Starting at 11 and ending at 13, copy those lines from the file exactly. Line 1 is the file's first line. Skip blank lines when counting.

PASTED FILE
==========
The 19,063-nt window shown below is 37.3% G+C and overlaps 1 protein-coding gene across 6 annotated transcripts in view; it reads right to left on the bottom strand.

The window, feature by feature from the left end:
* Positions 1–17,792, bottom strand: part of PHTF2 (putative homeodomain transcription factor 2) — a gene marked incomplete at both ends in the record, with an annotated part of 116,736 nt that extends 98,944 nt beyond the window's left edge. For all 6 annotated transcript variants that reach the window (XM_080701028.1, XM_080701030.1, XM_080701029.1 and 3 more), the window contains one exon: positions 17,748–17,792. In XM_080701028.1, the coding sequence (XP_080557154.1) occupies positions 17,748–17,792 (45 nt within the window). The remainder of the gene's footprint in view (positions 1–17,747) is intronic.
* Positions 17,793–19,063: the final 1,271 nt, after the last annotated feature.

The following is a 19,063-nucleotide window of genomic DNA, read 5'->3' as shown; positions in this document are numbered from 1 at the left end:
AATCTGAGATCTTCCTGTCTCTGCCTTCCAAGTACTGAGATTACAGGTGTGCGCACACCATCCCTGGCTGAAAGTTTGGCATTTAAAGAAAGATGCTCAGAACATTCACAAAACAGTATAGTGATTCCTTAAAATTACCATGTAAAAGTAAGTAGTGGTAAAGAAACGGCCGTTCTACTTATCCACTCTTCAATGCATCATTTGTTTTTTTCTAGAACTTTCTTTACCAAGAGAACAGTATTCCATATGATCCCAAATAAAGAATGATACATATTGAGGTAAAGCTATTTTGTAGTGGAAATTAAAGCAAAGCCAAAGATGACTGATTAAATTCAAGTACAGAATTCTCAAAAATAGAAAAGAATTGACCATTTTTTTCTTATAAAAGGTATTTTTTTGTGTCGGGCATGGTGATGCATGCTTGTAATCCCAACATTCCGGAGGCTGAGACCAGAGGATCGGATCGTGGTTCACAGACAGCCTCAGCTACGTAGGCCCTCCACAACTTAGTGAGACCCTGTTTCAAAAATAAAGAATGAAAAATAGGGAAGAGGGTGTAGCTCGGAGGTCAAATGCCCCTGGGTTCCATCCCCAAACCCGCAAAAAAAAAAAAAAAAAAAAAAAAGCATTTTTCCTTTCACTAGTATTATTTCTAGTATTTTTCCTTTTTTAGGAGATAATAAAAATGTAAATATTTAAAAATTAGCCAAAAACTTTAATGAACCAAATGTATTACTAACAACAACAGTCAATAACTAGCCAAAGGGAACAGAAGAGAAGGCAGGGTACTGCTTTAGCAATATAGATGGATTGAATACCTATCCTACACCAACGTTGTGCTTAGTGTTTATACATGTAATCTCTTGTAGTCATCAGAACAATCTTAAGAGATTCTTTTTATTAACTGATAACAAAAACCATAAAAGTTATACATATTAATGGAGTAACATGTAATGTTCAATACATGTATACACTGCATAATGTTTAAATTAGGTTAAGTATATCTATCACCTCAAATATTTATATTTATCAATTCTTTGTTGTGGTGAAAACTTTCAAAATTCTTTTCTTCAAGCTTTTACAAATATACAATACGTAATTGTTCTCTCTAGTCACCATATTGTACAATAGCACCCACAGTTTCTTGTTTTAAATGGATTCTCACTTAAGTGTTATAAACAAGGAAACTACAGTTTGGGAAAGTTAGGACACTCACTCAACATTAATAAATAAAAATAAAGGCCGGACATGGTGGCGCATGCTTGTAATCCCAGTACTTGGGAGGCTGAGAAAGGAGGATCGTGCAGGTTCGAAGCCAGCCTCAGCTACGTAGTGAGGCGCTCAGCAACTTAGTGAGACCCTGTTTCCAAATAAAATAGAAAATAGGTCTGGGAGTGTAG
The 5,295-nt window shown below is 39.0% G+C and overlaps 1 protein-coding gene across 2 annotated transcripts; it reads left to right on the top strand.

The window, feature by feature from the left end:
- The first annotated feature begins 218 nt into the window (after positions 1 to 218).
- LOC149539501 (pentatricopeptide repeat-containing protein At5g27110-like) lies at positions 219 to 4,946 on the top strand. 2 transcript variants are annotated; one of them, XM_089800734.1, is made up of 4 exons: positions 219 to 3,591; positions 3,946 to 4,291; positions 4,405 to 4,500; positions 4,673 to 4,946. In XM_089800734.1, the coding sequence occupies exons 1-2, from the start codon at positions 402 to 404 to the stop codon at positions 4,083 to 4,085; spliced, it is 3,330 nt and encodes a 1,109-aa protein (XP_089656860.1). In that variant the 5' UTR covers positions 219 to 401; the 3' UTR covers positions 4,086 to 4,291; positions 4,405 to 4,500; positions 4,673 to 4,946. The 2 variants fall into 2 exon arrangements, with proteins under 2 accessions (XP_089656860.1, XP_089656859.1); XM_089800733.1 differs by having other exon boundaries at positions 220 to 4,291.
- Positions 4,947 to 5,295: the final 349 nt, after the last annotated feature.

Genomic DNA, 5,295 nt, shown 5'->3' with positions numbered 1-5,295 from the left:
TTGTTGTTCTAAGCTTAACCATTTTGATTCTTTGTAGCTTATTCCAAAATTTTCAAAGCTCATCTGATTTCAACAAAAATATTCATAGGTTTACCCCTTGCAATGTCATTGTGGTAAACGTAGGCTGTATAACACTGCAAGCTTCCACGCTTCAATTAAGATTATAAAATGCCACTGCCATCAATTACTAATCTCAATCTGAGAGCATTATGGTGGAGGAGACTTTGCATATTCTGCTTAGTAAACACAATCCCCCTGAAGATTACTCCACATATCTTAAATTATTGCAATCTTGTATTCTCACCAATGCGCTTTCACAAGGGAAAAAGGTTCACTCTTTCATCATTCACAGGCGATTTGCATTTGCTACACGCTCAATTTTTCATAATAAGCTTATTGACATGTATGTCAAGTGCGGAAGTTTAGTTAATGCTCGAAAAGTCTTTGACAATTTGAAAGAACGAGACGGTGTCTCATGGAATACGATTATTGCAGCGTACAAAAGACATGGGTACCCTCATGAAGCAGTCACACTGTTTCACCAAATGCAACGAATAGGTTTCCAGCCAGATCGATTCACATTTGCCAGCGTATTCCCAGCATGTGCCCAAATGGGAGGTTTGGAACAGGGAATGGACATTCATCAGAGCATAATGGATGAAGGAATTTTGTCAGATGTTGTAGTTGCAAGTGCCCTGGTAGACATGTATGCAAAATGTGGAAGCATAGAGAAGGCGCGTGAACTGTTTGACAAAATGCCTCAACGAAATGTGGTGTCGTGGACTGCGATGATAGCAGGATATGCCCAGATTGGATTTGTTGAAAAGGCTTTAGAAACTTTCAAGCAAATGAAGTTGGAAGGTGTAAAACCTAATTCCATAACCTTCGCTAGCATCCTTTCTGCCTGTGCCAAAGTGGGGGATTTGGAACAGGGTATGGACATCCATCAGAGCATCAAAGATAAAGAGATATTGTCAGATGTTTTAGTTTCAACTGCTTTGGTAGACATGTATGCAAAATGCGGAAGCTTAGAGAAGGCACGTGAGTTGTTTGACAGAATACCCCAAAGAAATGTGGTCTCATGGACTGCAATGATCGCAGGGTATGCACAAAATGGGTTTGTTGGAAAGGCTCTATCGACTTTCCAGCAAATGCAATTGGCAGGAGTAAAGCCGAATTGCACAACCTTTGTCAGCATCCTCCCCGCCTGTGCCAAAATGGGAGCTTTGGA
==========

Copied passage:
- Positions 4,947 to 5,295: the final 349 nt, after the last annotated feature.

Genomic DNA, 5,295 nt, shown 5'->3' with positions numbered 1-5,295 from the left:
TTGTTGTTCTAAGCTTAACCATTTTGATTCTTTGTAGCTTATTCCAAAATTTTCAAAGCTCATCTGATTTCAACAAAAATATTCATAGGTTTACCCCTTGCAATGTCATTGTGGTAAACGTAGGCTGTATAACACTGCAAGCTTCCACGCTTCAATTAAGATTATAAAATGCCACTGCCATCAATTACTAATCTCAATCTGAGAGCATTATGGTGGAGGAGACTTTGCATATTCTGCTTAGTAAACACAATCCCCCTGAAGATTACTCCACATATCTTAAATTATTGCAATCTTGTATTCTCACCAATGCGCTTTCACAAGGGAAAAAGGTTCACTCTTTCATCATTCACAGGCGATTTGCATTTGCTACACGCTCAATTTTTCATAATAAGCTTATTGACATGTATGTCAAGTGCGGAAGTTTAGTTAATGCTCGAAAAGTCTTTGACAATTTGAAAGAACGAGACGGTGTCTCATGGAATACGATTATTGCAGCGTACAAAAGACATGGGTACCCTCATGAAGCAGTCACACTGTTTCACCAAATGCAACGAATAGGTTTCCAGCCAGATCGATTCACATTTGCCAGCGTATTCCCAGCATGTGCCCAAATGGGAGGTTTGGAACAGGGAATGGACATTCATCAGAGCATAATGGATGAAGGAATTTTGTCAGATGTTGTAGTTGCAAGTGCCCTGGTAGACATGTATGCAAAATGTGGAAGCATAGAGAAGGCGCGTGAACTGTTTGACAAAATGCCTCAACGAAATGTGGTGTCGTGGACTGCGATGATAGCAGGATATGCCCAGATTGGATTTGTTGAAAAGGCTTTAGAAACTTTCAAGCAAATGAAGTTGGAAGGTGTAAAACCTAATTCCATAACCTTCGCTAGCATCCTTTCTGCCTGTGCCAAAGTGGGGGATTTGGAACAGGGTATGGACATCCATCAGAGCATCAAAGATAAAGAGATATTGTCAGATGTTTTAGTTTCAACTGCTTTGGTAGACATGTATGCAAAATGCGGAAGCTTAGAGAAGGCACGTGAGTTGTTTGACAGAATACCCCAAAGAAATGTGGTCTCATGGACTGCAATGATCGCAGGGTATGCACAAAATGGGTTTGTTGGAAAGGCTCTATCGACTTTCCAGCAAATGCAATTGGCAGGAGTAAAGCCGAATTGCACAACCTTTGTCAGCATCCTCCCCGCCTGTGCCAAAATGGGAGCTTTGGA